It’s sorbet season again, and the local Lidl started stocking xylitol, which made me wonder: could you reduce the calories in a sorbet by using a sugar alcohol instead of (some of) the other sugar?

I usually use all invert syrup for sorbets in my super cheap churn, but I’m not sure how much leeway I have despite its excellent thickening power. How do sugar alcohols compare to sugar when it comes to binding water?

  • How do you find invert syrup thickens compared to plain sugar?
    – GdD
    Commented Jul 4, 2020 at 9:47
  • @GdD A great deal more, it makes the difference between grainy sorbet, and a fluffy creamy paste for things like raspberries that aren’t too pulpy. Corn syrup does (and more or less is) the same thing, but you can make invert syrup at home if you don’t live in corn syrup country like me. (I don’t think it’s widely available in Europe at all.)
    – millimoose
    Commented Jul 4, 2020 at 14:52
  • a hint from scant personal experience ... 1) using a single kind of sugar alcohols will not, 2) using more than one will give a much better chance Commented Jul 9, 2020 at 18:43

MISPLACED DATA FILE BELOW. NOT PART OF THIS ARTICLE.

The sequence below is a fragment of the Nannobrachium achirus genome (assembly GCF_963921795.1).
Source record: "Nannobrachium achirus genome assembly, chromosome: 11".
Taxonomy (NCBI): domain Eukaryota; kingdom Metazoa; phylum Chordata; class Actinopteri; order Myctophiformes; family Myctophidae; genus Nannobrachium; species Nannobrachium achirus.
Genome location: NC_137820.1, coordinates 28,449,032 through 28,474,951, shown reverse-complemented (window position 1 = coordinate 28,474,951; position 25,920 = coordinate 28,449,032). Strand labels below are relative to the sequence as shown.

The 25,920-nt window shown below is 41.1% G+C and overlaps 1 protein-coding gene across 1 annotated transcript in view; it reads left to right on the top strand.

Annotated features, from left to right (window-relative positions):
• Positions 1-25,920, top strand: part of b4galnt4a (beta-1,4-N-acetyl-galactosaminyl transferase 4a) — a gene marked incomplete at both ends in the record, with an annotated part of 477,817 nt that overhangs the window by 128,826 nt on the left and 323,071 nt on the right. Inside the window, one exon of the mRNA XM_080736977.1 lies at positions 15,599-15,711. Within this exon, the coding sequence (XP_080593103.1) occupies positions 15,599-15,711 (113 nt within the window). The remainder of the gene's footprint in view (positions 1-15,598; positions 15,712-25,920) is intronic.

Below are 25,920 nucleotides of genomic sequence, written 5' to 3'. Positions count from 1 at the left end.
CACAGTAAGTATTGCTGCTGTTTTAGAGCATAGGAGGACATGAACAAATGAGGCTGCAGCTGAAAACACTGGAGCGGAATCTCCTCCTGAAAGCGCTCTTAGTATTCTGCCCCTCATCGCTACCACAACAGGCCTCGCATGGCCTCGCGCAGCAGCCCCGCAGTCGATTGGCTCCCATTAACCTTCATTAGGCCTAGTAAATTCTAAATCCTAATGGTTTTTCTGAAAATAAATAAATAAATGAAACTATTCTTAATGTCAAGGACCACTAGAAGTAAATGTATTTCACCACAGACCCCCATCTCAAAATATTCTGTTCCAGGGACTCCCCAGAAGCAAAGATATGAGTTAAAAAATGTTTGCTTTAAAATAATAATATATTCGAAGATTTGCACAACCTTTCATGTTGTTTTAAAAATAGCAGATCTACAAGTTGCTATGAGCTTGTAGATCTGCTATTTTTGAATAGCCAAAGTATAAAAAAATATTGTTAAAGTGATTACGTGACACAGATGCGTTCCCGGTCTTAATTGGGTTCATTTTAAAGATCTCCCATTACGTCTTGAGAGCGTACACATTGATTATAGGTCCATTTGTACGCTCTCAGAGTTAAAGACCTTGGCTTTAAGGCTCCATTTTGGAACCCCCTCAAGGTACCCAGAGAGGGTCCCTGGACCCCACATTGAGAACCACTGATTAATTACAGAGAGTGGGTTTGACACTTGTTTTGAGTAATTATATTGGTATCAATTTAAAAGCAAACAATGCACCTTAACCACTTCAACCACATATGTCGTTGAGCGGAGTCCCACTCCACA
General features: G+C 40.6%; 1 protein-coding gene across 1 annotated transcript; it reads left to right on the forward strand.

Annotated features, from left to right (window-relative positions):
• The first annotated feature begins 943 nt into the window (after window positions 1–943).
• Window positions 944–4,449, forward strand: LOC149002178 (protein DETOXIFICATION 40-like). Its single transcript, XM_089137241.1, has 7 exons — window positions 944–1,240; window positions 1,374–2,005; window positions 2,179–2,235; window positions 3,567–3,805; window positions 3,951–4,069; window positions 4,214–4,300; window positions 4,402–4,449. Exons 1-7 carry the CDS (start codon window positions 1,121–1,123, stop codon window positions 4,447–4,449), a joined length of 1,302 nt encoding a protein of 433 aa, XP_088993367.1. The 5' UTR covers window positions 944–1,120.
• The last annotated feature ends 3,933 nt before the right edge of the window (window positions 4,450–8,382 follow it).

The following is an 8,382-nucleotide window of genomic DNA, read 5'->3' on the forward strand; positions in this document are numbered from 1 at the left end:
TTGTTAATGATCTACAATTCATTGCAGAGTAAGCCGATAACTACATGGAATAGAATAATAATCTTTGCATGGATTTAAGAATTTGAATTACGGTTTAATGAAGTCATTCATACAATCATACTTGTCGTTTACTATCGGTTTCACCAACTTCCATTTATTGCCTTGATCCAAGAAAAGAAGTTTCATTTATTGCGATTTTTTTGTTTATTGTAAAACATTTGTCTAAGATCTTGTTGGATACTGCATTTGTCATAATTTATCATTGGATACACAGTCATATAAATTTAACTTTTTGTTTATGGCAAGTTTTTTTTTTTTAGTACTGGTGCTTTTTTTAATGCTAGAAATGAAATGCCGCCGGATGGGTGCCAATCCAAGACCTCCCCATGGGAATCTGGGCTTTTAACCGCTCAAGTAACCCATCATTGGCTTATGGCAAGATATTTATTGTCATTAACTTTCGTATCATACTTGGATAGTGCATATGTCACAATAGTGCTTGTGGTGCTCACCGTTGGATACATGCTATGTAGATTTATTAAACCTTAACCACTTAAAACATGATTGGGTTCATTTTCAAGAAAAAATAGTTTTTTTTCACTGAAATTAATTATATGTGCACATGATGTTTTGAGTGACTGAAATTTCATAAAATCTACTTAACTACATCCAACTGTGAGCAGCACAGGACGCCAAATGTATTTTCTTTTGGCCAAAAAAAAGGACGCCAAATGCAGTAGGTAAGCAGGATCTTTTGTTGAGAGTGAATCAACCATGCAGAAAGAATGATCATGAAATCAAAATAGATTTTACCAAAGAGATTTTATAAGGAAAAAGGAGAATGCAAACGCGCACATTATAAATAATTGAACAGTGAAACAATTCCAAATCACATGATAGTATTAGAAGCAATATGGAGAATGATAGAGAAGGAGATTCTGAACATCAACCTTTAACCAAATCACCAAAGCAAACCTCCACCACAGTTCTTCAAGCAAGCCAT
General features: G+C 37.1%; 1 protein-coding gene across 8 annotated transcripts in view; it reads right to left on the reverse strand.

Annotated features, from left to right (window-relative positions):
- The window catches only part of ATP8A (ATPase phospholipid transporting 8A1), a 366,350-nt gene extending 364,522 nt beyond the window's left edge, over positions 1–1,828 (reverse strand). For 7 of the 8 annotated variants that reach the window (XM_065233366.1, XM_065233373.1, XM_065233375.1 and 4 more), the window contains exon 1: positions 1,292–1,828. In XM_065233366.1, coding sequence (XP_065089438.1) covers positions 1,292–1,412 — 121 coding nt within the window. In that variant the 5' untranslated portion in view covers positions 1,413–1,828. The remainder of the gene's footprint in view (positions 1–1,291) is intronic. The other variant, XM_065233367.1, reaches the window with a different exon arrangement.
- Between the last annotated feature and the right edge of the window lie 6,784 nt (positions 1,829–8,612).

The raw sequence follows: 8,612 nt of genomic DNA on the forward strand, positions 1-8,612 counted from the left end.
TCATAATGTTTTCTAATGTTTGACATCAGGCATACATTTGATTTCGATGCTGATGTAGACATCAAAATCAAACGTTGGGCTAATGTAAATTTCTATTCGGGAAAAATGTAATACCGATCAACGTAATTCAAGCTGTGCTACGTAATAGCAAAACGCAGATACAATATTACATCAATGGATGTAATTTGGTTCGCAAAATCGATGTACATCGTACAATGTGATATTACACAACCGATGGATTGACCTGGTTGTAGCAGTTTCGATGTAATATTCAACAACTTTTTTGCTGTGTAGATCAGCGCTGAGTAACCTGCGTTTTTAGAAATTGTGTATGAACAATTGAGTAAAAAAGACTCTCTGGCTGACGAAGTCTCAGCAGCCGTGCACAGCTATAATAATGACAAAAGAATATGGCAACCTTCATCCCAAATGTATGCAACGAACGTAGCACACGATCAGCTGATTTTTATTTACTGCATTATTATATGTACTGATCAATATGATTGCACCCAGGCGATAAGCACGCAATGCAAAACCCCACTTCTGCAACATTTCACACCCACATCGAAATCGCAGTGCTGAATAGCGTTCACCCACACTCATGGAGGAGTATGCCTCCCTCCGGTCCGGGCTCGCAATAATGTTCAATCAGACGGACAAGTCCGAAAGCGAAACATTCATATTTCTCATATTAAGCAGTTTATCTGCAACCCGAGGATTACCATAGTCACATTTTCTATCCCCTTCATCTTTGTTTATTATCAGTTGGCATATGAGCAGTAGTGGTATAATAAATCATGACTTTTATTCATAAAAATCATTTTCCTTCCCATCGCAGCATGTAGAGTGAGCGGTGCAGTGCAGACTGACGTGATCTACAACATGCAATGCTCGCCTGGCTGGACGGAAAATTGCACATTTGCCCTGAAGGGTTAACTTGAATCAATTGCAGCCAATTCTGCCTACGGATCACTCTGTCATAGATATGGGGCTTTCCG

• @pleasePassTheCheese not sure I can get my hands on anything but xylitol and sorbitol, I grabbed X because uhh… it was there and should be less laxative than the others.
    – millimoose
    Commented Jul 9, 2020 at 18:52

1 Answer 1


Well, I got around to braving this and potentially sacrificing a box of strawberries at ‘rona prices, and going half xylitol half syrup at ~25% added sugars of total it turned out… fine. Not as creamy as using all syrup but not sandy the way my early all sugar batches did - at a guess, it behaved barely different from table sugar for me. 1 part substitute : 2 parts syrup might be better, but at that point it seems like mostly a pointless complication and expense - xylitol has 60% the calories of sugar, cutting the calories of the sorbet by all of 13%.

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